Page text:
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Group upset at energy audit plan

Premier Dalton McGuinty is defending a plan to saddle homeowners with a mandatory $300 energy audit as part of his Green Energy Act, dismissing critics who say this is yet another way to tax overburdened residents.

Premier Dalton McGuinty is defending a plan to saddle homeowners with a mandatory $300 energy audit as part of his Green Energy Act, dismissing critics who say this is yet another way to tax overburdened residents.

Forcing people to conduct audits is a good idea, McGuinty said, because it will allow buyers to know their energy costs.

“When it comes to buying the single most expensive thing that you’re likely to buy during the course of your lifetime — a home — you’re entitled to know what kinds of costs you’re going to incur when it comes to energy,” McGuinty said.

“We want to make sure that you can compare one house to another on an apples to apples basis.”

Ontario realtors, however, said the additional costs will hurt homeowners in what are increasingly difficult economic times.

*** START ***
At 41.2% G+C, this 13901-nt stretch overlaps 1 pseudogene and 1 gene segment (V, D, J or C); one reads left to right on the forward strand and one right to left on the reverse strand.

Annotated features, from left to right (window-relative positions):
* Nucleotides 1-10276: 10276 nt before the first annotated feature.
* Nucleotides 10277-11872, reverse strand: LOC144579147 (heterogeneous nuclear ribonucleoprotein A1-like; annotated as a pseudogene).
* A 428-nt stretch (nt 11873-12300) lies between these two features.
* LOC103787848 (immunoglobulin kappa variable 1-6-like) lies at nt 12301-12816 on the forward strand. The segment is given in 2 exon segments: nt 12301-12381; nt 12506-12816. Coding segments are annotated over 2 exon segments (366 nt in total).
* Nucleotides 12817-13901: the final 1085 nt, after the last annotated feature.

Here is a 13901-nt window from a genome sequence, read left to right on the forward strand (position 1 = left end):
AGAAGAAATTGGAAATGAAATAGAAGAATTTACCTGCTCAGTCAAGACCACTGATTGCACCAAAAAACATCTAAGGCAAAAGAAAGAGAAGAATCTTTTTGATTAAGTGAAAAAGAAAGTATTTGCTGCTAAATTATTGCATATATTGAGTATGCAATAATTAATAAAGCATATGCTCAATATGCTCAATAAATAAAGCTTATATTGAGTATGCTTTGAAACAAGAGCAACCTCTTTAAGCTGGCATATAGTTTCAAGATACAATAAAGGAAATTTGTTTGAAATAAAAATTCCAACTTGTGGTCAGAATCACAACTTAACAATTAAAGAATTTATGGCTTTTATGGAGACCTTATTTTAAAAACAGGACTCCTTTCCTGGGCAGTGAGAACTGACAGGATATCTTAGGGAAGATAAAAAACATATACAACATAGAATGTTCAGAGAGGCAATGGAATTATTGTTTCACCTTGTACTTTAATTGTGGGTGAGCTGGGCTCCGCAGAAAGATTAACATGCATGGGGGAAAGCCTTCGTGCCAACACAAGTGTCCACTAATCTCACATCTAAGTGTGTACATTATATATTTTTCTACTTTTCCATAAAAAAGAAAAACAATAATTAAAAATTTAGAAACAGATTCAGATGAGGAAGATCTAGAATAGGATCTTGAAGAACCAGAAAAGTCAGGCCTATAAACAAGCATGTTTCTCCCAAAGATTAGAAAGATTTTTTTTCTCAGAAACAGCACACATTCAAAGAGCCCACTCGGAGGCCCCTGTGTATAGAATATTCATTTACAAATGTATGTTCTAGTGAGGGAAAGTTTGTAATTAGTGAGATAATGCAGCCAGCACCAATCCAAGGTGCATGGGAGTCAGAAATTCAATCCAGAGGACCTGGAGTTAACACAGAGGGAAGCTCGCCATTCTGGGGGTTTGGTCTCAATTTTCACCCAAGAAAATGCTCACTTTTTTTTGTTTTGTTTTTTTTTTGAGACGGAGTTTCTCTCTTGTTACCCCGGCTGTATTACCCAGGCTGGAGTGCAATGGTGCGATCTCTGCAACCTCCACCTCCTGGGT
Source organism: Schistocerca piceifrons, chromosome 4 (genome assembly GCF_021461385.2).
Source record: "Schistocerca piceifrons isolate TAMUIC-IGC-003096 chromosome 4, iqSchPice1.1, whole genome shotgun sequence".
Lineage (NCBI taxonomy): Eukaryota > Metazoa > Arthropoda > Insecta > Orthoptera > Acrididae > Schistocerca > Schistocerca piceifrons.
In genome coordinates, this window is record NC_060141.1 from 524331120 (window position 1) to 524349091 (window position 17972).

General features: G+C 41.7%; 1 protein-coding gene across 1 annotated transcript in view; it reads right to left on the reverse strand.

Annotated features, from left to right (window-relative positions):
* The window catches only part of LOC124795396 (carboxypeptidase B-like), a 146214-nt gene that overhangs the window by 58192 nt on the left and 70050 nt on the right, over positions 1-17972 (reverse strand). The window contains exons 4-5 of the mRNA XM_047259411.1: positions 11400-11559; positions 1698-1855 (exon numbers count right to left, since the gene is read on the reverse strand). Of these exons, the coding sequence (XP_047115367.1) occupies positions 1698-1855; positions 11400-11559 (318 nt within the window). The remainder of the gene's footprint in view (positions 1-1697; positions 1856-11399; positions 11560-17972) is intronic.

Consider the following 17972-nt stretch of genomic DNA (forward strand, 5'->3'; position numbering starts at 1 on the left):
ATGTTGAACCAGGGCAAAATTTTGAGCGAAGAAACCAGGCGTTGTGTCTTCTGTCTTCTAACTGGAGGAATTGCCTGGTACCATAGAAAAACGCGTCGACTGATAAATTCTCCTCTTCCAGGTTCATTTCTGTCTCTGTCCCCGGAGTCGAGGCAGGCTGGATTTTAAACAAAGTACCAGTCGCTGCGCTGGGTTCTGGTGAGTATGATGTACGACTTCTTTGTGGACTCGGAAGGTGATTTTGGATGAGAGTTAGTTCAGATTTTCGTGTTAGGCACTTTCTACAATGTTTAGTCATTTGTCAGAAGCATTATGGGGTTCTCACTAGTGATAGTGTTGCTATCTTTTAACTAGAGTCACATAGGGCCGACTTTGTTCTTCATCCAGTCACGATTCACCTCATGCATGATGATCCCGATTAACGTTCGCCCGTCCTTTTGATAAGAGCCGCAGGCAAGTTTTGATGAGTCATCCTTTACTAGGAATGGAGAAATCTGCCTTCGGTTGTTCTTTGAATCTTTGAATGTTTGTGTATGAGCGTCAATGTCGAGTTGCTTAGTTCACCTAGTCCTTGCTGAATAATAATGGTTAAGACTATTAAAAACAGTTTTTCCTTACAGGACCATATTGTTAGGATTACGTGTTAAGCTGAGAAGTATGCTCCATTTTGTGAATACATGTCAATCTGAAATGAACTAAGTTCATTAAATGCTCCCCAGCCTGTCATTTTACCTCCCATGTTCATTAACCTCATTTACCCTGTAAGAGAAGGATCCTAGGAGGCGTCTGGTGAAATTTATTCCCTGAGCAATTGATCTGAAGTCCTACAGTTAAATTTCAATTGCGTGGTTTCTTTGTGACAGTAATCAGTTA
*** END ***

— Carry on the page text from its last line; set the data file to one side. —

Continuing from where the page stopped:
“The results of these audits will be used by home buyers as bargaining chips to significantly reduce the final selling price,” said Gerry Weir, president of the Ontario Real Estate Association.

“Home sellers are already worried about lost equity in their homes. A move like this, which will reduce their value even further, will not help them in any way.”

The group also notes there isn’t one standard for energy audits and no regulation of auditors.

“The question that immediately came to my mind is: what then? After you do the energy audit, what happens?” asked Mel Fruitman of the Consumers Association of Canada.

Progressive Conservative critic John Yakabuski said the mandatory audits will simply mean more stress for homeowners.

 
 
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